The cognition of war addresses the mental work or cognition of war (making use of developed mental aptitude in the art of war). Starting with the work of Herbert Simon in "bounded rationality" this seminar helps to integrate previous topics to highlight how people actually make decisions in war in the absence of perfect information and computational capacity. Discussions will also highlight how people in war might reasonably accept suboptimal outcomes because of the excessive effort required to get to the optimal. Rather than perform exhaustive searches to get the best solution, they are very likely to settle on solutions or approaches using a process described in an earlier topic as "satisficing."
Dr. Andrew Stricker is an education innovation analyst with Air University’s LeMay Center for Doctrine Development and Education. In this position he conducts research in future concepts and advances in cognitive sciences and artificial intelligence for innovative applications in professional military education. His research addresses augmented cognition and developmental growth in reflective mindsets and contemplative practices. Andrew also engages in collaborative design of assistive immersive 3D virtual and augmented reality simulations for helping to improve complex problem-solving among teams. Prior to coming to Air University Andrew was Associate Provost for Innovation Through Technology at Vanderbilt University. He also held a faculty appointment as associate professor with the Vanderbilt University Medical School and taught courses in biomedical informatics. As an associate provost for the university, he was responsible for working with academic, technology and administrative leaders to prioritize, plan, and enable innovations for improving learning, teaching and research.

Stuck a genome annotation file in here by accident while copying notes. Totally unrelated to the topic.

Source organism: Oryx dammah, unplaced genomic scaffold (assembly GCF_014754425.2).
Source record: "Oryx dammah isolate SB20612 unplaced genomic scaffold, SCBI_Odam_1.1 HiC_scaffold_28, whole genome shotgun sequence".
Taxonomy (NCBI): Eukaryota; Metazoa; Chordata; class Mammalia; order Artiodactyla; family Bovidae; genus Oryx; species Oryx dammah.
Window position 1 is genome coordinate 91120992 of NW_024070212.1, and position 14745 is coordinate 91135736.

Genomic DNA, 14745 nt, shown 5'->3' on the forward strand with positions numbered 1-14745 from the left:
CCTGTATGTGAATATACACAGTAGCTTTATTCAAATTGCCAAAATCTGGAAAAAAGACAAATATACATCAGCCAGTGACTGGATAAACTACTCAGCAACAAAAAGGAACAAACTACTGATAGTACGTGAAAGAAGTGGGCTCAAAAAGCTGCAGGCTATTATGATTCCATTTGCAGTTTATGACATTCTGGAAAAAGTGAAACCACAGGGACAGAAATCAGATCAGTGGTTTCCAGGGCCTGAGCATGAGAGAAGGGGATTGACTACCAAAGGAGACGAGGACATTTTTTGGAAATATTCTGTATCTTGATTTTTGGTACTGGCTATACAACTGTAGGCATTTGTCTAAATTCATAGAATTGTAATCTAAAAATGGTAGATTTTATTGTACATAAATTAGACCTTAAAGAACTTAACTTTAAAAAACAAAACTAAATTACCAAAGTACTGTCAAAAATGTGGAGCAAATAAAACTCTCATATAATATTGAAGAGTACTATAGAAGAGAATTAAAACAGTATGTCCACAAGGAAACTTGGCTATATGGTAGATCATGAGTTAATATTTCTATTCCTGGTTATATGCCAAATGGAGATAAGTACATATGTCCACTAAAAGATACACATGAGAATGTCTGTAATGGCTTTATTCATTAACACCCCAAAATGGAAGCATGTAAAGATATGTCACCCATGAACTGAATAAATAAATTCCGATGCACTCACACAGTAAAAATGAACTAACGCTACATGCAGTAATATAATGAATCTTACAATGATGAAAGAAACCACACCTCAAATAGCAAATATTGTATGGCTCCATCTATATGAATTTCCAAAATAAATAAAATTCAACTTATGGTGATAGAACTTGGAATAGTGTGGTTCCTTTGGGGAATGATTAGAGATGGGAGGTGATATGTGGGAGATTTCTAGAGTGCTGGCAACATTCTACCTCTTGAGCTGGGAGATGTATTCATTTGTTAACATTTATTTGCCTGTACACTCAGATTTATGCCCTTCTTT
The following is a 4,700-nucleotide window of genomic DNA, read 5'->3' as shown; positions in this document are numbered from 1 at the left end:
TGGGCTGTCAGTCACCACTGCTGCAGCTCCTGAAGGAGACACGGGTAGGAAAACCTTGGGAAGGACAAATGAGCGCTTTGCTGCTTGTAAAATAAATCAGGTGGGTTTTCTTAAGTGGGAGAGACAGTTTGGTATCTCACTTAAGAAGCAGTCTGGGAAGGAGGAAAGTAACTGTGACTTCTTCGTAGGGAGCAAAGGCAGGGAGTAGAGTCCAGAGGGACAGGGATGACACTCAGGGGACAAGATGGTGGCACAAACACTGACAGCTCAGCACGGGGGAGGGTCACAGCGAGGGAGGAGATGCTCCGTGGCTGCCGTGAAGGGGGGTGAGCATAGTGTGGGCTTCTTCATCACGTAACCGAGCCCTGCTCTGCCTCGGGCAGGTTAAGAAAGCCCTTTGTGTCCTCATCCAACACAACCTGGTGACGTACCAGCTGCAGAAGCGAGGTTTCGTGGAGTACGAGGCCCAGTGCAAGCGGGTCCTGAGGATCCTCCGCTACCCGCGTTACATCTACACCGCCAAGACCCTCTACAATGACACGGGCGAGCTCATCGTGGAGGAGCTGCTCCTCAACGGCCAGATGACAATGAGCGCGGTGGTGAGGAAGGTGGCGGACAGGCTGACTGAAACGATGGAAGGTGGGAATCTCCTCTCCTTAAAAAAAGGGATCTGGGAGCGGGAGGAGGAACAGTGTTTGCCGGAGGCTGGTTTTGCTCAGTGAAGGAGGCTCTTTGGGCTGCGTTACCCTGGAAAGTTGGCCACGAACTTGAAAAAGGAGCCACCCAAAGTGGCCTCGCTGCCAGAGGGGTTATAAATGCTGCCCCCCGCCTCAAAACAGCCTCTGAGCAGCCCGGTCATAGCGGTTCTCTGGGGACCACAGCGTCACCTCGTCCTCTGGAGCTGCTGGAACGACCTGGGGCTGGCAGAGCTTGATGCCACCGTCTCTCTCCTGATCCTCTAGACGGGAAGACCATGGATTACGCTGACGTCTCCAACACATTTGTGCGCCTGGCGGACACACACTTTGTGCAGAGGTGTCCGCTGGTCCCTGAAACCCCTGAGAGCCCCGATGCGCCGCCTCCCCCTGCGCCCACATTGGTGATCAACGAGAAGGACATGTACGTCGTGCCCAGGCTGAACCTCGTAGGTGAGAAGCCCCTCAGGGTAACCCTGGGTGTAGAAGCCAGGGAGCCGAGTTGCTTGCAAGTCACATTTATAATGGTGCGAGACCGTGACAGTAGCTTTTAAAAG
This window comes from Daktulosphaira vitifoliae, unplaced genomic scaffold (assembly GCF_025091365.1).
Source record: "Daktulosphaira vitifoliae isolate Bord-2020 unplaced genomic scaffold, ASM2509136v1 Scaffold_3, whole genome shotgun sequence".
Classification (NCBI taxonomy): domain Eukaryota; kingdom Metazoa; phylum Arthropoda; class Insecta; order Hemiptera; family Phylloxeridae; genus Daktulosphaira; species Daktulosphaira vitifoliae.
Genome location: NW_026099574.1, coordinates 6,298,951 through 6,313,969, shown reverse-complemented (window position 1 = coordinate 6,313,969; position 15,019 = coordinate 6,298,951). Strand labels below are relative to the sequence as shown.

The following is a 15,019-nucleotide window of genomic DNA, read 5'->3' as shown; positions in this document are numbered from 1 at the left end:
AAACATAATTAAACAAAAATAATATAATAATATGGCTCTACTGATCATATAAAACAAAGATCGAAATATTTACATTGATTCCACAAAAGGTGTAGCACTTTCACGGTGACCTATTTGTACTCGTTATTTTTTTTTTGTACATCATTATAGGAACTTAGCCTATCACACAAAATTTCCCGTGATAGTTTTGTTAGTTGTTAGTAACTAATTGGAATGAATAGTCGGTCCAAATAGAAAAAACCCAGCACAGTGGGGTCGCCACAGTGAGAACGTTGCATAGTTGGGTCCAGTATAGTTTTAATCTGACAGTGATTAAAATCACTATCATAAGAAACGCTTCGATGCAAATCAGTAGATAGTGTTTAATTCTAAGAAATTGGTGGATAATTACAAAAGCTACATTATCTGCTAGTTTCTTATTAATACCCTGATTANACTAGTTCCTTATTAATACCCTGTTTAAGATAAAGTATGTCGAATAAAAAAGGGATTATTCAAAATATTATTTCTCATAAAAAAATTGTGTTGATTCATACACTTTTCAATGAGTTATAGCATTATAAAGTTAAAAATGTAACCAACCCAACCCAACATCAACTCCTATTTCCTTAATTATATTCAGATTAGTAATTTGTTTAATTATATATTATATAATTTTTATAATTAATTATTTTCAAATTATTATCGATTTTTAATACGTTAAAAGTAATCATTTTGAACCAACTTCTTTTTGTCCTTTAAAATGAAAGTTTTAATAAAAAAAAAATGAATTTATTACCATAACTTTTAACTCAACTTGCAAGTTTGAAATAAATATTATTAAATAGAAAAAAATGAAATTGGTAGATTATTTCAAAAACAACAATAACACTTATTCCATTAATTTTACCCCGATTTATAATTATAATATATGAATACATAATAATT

Andrew also spent four years at Texas A&M University, College Station, Texas, creating and then serving as Director of the Cognition and Instructional Technologies Laboratory, and Director of the Knowledge Engineering Complex with the Texas Engineering Extension Service. He retired from the United States Air Force with 28 years of professional experience as an Air Force officer and scientist specializing in systems integration, human-factors engineering and cognitive sciences. His graduate work was conducted at Texas A&M University, College Station, Texas and Yale University, New Haven, Connecticut. He is a member of the American Psychological Association.
In 2020 he was elected to the Board of Directors of the International Board of Standards in Performance, Training and Instruction (IBSTPI).